For Congress to avoid a government shutdown, a funding bill will need to be passed by midnight Sept. 30.
Meanwhile, negotiations for a continuing resolution continue in the U.S. Senate as Majority Leader Chuck Schumer (D-N.Y.) plans to unveil the plan Tuesday.
Thursday on Real Talk 99.5’s “News and Views,” U.S. Rep. Robert Aderholt said he’s “optimistic” Congress will avoid a government shutdown.
“I’m still optimistic that we can get a deal,” Aderholt said, “because everybody knows it’s an election year and everybody wants to try and get back in here in October and then we can come settle these issues after the election.”
The congressman said the chances are they will pass some kind of stop-gap spending bill.
“Right now, I’m hearing a continuing resolution through mid-December is what would most likely happen,” he said, “but nothing’s a done deal at this point. There’s still a lot of stuff up in the air.”
While Aderholt would prefer the government actually pass a budget instead of a continuing resolution, he said Congress is currently too divided to get one done.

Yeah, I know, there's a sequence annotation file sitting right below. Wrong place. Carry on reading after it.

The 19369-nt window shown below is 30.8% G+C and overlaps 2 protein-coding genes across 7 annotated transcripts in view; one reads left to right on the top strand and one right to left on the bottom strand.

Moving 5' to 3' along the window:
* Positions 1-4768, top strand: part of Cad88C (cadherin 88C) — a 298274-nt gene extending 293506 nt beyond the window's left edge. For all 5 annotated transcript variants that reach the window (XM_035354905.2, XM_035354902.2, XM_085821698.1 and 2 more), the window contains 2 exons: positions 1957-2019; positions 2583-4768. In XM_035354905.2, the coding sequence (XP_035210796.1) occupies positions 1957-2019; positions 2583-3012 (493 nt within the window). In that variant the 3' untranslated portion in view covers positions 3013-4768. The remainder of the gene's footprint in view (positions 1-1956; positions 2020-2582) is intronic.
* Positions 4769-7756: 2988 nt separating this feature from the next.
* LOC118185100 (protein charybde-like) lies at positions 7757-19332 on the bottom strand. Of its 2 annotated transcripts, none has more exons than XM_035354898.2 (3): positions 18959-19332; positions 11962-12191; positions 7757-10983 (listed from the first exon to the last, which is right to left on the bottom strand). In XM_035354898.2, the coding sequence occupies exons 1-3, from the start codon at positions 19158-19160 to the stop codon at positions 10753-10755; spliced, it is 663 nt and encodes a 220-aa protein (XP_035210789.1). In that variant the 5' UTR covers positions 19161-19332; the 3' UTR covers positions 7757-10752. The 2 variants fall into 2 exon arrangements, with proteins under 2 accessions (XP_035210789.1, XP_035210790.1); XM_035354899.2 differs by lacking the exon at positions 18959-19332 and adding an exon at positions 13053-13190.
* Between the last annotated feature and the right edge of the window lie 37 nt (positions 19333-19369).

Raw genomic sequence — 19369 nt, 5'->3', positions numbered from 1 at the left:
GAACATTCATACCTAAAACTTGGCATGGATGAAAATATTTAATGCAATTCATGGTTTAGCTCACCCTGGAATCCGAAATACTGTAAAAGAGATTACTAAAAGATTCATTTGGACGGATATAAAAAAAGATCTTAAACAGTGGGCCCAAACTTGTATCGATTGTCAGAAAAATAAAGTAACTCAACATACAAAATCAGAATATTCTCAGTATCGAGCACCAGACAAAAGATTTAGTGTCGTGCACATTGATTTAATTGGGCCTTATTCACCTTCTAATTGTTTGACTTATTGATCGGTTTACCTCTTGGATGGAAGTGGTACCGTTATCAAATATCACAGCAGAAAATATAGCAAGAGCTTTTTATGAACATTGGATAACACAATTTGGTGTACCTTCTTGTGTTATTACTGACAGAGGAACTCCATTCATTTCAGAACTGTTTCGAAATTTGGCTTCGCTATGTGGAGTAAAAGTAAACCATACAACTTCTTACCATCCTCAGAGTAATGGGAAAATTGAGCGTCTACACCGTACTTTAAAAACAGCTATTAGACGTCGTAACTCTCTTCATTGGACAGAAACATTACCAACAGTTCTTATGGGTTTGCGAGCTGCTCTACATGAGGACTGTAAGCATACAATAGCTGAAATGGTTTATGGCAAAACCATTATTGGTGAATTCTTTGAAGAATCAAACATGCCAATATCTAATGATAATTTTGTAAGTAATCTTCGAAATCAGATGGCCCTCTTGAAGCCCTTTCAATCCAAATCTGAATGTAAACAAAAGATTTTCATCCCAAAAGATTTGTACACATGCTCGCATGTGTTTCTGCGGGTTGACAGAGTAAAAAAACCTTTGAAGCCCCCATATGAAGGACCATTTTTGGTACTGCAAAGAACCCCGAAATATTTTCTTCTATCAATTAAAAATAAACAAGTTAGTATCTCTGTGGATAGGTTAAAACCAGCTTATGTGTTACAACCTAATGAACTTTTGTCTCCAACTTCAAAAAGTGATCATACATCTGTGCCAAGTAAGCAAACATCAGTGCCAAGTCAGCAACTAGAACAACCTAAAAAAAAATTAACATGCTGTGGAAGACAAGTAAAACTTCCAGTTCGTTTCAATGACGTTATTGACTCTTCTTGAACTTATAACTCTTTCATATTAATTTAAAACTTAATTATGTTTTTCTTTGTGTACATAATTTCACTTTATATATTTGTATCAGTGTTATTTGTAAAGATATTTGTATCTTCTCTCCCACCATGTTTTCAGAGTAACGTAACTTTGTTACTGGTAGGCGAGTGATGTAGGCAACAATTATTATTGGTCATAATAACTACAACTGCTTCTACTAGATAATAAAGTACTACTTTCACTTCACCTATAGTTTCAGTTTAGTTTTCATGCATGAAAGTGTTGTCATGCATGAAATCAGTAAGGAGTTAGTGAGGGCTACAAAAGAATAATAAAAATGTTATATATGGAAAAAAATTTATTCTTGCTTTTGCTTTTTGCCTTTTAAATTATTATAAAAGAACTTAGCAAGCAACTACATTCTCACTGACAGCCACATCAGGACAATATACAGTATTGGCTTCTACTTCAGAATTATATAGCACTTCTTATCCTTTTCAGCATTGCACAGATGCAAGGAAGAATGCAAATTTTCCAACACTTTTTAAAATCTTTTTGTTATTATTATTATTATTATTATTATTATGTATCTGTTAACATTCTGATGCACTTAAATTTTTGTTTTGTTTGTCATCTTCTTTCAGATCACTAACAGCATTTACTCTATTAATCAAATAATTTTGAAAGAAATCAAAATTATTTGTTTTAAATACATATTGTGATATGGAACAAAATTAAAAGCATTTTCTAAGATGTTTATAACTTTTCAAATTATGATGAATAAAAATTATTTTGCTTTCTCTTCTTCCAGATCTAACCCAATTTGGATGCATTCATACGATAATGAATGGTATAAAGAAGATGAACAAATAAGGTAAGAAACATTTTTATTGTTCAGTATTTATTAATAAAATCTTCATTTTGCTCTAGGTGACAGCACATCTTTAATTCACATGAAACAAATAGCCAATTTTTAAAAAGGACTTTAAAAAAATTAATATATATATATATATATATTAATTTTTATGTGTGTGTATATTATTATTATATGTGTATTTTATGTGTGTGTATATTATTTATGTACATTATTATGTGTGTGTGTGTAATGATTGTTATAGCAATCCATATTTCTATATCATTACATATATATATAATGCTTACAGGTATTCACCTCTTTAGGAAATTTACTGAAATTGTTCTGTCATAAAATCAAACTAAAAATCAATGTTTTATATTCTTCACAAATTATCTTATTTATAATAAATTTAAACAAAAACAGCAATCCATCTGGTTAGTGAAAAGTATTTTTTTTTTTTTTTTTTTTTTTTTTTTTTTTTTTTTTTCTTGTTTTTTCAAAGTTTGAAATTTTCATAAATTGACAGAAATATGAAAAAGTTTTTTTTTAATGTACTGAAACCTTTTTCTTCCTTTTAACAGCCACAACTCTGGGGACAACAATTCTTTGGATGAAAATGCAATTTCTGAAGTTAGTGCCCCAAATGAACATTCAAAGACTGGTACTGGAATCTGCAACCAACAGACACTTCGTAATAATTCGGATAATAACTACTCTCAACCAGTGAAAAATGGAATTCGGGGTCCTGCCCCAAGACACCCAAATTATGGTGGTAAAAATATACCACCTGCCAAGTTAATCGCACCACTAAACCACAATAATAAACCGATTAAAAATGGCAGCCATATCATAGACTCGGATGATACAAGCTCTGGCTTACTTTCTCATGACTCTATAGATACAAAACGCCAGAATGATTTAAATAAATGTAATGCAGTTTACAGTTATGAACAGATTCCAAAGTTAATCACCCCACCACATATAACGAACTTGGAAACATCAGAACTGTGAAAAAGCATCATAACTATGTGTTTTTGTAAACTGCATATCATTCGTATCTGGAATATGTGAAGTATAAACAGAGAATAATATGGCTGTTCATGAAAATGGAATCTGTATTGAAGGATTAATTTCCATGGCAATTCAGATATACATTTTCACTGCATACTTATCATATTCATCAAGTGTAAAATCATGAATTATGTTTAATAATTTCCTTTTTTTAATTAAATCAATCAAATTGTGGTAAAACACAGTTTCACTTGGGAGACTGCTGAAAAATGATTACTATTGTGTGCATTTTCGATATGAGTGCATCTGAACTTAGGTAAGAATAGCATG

“Well you do a continuing resolution when you don’t have a consensus,” he said. “There is a lack of consensus and because of that it gives rise to a continuing resolution because no one wants to shut down the government. You don’t want our military to be stopped, we don’t want our troops to stop being paid, we don’t want our Social Security checks to stop getting out into the mail. So, that’s why we can get a consensus on a CR but can’t get a consensus on the bigger picture.”
He also hopes Republicans will be able to start tackling the out-of-control spending once they regain the majority and force President Biden to compromise with them.
“We’ve got to do something about the debt limit,” he said. “Republicans, we could say ‘you’ve got a very high price to pay for us to vote for a debt limit.'”